Another report:  “..A patriotic Nobleman, in a late conference with a Great Personage on the Affairs of Boston, told his Majesty, “That he feared what would be the Consequence when the Soldiers were set, like task-masters, over so spirited a people as the Americans, whose loyalty he held unquestionable, and whose bravery was equalled by none but Englishmen.”

One aspect of the Massacre seemed very prominent in British accounts of the struggle:  Captain Preston and others, on the British side of the controversy, claimed that vast numbers of country militia were preparing to march into the city of Boston and use force of arms to compel the 14th and 29th (British) regiments to leave the town.   These reports put the number of American troops ready to fight at between 4,000 and 10,000 soldiers, including men who were “..of the first property, character and distinction.”   

By the summer of 1770, from the colonials’ perspective, it was clear that Britian had suffered an embarrasing consequence of the massacre.   They considered British troops in Boston now to be prisoners of war, held at bay by the colonials themselves.

The Non-Importation Agreement

Parliament, in one of history’s great ironies, began considering the repeal of the Townshend duties on March 5, 1770 — the day of the Boston Massacre.    The repeal, however, was only partial and still included provisions for making royal governors financially independent of colonial assemblies.  A tax would still be laid on tea as well.   By the summer of 1770, the various provinces were debating whether to boycott everything produced in Britain or just those items on which a duty was imposed.  When Philadelphia reported that Newport (Rhode Island) merchants were breaking the non-importation agreement, the towns of NewCastle, Wilmington and Chester agreed to have “no dealings with them.”    It was a hot summer for the non-importation agreement.  According to a New York correspondent:  “..I am of opinion, that it is in the power of Boston and Philadelphia, to prevent bloodshed in this City, as there are a considerable number who declare they will have recourse to the sword, before they will suffer the [non-importation] agreement to be broke.  For my own part, I should think myself a fool, to take up arms to oppose an invasion of a foreign enemy, after submitting to be enslaved by my Fellow Citizens.”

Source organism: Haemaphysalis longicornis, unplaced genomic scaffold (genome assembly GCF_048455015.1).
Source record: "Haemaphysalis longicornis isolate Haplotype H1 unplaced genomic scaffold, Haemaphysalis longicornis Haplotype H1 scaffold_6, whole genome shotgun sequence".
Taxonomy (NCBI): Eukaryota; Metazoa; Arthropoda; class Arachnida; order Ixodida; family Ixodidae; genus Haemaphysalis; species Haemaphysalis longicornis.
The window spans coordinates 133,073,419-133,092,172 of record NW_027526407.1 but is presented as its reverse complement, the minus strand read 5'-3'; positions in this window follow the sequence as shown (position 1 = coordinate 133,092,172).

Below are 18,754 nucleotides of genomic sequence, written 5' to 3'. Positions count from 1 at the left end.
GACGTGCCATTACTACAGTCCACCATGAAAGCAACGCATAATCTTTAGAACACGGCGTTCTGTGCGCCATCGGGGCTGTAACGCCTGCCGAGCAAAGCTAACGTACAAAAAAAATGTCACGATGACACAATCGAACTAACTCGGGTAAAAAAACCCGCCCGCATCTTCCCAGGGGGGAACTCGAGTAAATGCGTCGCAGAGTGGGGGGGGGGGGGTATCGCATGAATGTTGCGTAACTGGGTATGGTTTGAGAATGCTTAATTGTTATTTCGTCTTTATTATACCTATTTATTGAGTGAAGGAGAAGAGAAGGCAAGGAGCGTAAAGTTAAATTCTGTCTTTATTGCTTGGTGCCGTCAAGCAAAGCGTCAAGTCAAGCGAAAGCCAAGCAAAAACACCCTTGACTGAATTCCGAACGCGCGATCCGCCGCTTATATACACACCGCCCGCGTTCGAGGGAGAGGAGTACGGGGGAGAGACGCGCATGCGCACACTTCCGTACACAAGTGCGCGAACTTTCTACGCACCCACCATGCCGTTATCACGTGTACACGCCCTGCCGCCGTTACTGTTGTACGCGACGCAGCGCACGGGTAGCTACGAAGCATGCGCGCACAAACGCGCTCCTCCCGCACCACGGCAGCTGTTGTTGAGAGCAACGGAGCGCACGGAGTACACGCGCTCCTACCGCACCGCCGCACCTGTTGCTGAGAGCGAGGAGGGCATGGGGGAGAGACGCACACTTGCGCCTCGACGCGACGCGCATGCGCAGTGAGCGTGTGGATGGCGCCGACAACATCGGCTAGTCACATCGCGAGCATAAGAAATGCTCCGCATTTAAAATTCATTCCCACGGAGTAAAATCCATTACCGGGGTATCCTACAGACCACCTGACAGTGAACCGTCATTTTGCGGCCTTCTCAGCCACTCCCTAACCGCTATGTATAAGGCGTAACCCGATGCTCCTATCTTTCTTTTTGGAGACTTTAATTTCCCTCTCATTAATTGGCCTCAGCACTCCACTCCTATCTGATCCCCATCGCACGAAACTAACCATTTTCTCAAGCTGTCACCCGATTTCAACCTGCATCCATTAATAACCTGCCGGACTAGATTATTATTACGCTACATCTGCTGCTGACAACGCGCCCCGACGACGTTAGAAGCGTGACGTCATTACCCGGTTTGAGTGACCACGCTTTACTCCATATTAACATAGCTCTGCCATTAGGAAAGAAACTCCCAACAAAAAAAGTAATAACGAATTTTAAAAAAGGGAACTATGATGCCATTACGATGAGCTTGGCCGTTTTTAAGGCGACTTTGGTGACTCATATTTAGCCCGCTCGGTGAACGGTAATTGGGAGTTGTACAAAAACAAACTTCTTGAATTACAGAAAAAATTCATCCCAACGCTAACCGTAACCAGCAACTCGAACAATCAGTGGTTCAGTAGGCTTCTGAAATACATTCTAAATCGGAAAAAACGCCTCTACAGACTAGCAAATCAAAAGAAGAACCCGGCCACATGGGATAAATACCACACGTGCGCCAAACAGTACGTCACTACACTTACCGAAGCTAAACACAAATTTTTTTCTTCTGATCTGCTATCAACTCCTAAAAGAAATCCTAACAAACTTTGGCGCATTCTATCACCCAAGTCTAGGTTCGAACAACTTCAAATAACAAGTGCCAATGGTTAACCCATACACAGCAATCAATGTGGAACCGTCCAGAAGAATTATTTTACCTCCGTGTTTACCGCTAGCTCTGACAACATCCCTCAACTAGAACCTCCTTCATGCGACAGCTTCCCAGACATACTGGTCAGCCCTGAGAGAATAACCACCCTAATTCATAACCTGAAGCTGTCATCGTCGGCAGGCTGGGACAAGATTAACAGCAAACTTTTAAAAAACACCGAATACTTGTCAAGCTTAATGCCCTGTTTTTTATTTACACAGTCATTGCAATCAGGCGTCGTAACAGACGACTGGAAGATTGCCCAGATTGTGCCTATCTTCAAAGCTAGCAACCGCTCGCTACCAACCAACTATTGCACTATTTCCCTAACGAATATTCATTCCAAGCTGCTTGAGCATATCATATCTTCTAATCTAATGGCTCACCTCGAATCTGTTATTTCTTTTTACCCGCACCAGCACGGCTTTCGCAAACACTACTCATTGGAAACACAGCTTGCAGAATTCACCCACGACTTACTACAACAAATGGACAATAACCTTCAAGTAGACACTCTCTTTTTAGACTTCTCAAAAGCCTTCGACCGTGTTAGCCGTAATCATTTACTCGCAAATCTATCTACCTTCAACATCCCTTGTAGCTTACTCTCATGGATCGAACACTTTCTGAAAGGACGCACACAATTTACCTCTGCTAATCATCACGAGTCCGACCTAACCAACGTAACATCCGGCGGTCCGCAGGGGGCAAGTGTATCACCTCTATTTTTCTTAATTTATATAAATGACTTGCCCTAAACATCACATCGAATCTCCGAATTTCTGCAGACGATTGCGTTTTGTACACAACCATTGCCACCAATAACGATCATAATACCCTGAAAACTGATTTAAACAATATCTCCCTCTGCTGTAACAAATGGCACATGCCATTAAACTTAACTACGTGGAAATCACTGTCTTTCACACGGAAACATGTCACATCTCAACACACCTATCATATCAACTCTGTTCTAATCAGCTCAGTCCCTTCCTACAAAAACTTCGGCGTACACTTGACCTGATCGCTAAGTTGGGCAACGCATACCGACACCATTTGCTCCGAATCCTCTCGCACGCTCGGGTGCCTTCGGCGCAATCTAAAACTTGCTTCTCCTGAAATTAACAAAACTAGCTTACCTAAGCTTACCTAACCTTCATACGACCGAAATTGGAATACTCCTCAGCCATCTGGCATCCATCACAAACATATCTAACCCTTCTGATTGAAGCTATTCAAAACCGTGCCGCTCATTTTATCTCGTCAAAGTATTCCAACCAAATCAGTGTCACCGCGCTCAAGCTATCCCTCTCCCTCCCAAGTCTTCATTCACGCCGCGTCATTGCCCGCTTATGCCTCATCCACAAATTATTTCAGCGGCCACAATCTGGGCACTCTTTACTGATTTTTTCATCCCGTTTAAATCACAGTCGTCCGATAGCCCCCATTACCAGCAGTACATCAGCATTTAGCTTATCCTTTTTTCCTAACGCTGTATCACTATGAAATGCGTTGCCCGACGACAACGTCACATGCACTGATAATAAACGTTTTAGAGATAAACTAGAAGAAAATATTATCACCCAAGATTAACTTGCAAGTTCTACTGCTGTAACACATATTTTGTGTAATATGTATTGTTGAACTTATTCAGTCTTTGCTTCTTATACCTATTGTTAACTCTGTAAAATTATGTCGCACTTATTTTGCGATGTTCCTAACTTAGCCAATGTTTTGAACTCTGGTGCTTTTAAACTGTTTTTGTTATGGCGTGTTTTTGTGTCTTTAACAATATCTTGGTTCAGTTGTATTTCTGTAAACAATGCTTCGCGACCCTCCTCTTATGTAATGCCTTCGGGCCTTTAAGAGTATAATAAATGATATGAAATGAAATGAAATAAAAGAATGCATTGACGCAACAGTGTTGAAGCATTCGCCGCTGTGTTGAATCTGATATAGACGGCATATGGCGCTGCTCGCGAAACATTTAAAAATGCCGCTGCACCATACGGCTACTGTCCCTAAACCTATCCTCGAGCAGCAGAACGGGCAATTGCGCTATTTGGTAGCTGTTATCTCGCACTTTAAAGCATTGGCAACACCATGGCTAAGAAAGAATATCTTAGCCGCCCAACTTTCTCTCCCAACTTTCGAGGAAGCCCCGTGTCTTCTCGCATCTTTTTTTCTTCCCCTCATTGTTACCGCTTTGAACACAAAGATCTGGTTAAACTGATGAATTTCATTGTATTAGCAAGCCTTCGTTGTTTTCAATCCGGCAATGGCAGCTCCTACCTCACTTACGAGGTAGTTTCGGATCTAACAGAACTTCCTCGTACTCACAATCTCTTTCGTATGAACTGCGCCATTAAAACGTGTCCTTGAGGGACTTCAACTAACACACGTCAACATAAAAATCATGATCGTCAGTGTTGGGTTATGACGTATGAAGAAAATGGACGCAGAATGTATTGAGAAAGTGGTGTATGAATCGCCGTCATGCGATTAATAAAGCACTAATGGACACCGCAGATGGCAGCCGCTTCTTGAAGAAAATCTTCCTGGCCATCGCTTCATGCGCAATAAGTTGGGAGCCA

Tar and Feather

In Boston one “McMaster” (a customs official?) was put into a cart with a barrel of tar and a bag of feathers, so as to scare him, and carted over the Boston line to Roxbury.   Of interest, perhaps in relation to a Courage episode, is that some of the king’s servants who collected the hated duties, were denied lodging wherever they went.

A Colonial Anecdote on Nobility and the Rule of Law

An excerpt from the New Hampshire Gazette of June 29, 1770